I was enjoying school in Chandigarh and learning to play golf and basketball. Piano lessons had also become a part of my daily routine. My mom started noticing that I seemed shorter than my friends and classmates, and somewhat too skinny. Around November 2013, when I had just turned 9 years old, I got a really high fever of around 104 degree centigrade. I was rushed to the doctor, who diagnosed it as a viral fever. Post that, I started running a low temperature of 99 degree centigrade almost every month. In addition, I would tire easily after playing sports, which I must mention I truly loved.
My grades in Math did not seem to be as good as they used to be. It was not due to lack of trying, but I found it hard to focus and would tire easily. Sometimes, I also complained of a headache. The eye doctor ruled out a weak eyesight. In June 2014, when I visited my Pediatrician Dr. Lenhard during one of our trips to the States, she ran a couple of blood tests for me. Some of the things Dr. Lenhard mentioned were TTG, Diabetes, Thyroid, etc. Dr. Lenhard had been my doctor since I was born, and called me peanut. She was surprised at my sudden bouts of fever, since I had been of pretty healthy disposition till then. The test for TTG (trans tissue glutaminase) came back very high at 14.4, and I remember my parents being extremely worried about it. I was taken to see a gastroenterologist called Dr. Brown at the Strong Memorial Hospital, in Rochester. She said, that I would need to undergo biopsy to confirm Celiac disease. My parents had no clue about it, and spent the whole night googling celiac disease, its symptoms and effects. My grandparents flew down from India, and my whole family congregated at the children’s ward early in the morning on 19th June 2014. I was a little scared, but somewhere also excited about this whole process. It seemed I was going to war and perhaps it was the start of my war against Gluten.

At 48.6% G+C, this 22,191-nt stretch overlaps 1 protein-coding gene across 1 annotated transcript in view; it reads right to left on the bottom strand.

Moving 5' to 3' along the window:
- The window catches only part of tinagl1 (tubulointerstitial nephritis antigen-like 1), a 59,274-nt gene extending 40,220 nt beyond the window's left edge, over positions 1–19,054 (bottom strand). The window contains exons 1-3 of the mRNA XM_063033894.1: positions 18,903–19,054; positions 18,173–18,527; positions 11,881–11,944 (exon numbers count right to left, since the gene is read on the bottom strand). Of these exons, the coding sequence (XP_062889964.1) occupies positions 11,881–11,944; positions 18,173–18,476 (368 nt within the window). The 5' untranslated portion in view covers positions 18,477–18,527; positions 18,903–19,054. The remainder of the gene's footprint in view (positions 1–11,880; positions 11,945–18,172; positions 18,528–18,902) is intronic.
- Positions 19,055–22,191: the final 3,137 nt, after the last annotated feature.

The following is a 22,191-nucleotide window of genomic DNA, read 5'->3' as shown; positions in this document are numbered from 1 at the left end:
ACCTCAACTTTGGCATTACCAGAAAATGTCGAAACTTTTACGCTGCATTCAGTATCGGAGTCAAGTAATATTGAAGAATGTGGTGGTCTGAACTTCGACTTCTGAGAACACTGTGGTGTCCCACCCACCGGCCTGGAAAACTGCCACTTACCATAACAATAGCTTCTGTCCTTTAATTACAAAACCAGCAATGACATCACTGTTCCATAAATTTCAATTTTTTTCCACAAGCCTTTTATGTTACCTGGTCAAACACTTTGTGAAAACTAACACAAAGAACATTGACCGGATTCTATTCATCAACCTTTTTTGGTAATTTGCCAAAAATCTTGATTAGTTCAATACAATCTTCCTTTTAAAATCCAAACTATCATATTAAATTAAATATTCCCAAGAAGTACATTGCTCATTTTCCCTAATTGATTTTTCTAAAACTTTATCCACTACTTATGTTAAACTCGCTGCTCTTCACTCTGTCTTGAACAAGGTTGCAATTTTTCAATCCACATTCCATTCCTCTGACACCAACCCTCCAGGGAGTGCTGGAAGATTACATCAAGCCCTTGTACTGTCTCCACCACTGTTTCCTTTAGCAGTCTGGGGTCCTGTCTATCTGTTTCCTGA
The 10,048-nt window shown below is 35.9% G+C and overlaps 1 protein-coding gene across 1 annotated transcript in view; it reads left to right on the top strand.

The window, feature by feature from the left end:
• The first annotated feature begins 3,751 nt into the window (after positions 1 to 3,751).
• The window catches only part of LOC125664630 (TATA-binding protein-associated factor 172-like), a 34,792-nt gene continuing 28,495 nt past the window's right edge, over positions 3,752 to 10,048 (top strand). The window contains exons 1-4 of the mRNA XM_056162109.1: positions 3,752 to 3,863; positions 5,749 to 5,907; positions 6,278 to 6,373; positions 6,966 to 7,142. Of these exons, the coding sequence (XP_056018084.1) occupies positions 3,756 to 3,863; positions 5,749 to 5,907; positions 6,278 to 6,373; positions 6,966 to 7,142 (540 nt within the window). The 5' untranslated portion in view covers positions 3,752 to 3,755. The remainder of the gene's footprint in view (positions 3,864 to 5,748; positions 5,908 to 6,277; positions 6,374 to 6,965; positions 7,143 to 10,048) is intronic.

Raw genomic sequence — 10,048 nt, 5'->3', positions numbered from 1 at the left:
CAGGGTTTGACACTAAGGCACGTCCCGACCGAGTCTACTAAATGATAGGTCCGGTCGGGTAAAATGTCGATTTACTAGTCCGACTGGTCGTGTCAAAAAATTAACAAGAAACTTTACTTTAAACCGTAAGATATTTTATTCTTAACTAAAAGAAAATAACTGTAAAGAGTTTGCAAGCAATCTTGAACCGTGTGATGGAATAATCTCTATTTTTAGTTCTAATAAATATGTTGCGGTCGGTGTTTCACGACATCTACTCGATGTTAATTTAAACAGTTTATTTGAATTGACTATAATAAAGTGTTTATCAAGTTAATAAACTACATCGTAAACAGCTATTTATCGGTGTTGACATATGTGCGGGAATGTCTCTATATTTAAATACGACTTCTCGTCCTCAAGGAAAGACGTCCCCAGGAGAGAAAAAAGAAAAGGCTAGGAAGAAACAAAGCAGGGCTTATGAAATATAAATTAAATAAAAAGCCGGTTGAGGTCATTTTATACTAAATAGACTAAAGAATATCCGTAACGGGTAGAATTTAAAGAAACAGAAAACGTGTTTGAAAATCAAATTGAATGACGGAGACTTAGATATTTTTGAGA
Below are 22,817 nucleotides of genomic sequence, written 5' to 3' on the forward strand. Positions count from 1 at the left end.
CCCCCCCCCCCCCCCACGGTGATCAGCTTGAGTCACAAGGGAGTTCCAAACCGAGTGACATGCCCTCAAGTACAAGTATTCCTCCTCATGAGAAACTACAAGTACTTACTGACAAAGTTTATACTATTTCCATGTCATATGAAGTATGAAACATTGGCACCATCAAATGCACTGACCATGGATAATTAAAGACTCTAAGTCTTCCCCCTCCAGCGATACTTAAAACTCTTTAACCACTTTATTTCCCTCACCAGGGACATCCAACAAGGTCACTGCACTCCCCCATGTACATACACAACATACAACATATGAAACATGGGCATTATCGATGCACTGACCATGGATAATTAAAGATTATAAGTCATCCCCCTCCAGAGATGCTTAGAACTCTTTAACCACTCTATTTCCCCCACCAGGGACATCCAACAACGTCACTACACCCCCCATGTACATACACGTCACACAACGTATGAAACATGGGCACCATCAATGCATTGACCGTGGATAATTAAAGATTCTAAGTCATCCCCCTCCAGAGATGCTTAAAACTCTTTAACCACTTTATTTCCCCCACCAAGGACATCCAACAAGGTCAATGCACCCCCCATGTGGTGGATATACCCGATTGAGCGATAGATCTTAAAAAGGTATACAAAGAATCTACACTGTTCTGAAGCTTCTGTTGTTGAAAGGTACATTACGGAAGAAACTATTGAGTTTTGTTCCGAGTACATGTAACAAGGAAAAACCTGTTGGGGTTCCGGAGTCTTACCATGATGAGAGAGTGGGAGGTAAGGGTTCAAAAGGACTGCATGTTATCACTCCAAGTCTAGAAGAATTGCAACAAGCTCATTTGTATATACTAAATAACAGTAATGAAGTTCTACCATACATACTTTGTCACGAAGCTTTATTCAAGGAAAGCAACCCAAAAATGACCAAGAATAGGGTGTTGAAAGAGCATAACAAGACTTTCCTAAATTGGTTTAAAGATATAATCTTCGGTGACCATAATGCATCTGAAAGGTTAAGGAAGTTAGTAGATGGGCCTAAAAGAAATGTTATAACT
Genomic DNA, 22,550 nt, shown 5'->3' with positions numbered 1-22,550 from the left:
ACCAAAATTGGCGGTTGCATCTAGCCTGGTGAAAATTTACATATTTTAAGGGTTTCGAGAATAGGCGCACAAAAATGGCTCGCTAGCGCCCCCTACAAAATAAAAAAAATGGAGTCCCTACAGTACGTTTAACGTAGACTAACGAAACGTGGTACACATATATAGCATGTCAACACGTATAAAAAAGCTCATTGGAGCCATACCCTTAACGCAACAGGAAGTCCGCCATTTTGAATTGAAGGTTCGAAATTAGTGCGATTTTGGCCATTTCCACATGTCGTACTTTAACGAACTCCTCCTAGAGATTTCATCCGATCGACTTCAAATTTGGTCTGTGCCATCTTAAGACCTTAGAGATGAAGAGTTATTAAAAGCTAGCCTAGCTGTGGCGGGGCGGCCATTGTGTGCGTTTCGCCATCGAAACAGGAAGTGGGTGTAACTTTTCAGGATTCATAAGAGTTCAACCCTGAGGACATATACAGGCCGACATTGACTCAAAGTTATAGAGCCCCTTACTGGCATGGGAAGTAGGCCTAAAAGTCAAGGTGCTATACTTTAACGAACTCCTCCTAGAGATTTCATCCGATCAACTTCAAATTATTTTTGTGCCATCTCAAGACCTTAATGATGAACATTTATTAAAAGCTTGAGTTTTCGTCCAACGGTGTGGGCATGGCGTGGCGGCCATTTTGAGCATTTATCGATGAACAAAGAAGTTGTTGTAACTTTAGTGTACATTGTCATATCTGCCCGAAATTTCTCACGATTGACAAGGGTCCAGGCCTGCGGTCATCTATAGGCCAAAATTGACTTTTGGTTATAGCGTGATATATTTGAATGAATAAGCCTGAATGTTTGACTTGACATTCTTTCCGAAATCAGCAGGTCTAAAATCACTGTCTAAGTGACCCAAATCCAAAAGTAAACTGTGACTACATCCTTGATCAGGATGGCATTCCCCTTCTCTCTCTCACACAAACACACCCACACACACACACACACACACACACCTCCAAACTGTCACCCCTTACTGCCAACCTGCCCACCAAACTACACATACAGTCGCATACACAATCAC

The nurses at the hospital were incredibly nice, and gave me some sort of medicine to smell which made me rather sleepy. When I woke up, after the biopsy, my throat felt rather dry and itchy. My mum seemed to have really red eyes and kept on hugging and kissing me. The doctor came to see me and told me that the good news was that they now knew what was making me sick. I had Celiac disease and gluten was triggering off my small intestines, which showed signs of atrophy. I seemed to have missed the typical or obvious symptoms of Celiac disease like stomach pain, indigestion but due to the non-absorption of nutrients, my body had no nourishment. Hence, my immunity was really low and I was falling sick every day. My short stature in comparison to my classmates also seemed to have a logical explanation now.
The next step was now to become gluten-free, since that is the only known treatment for Celiac disease.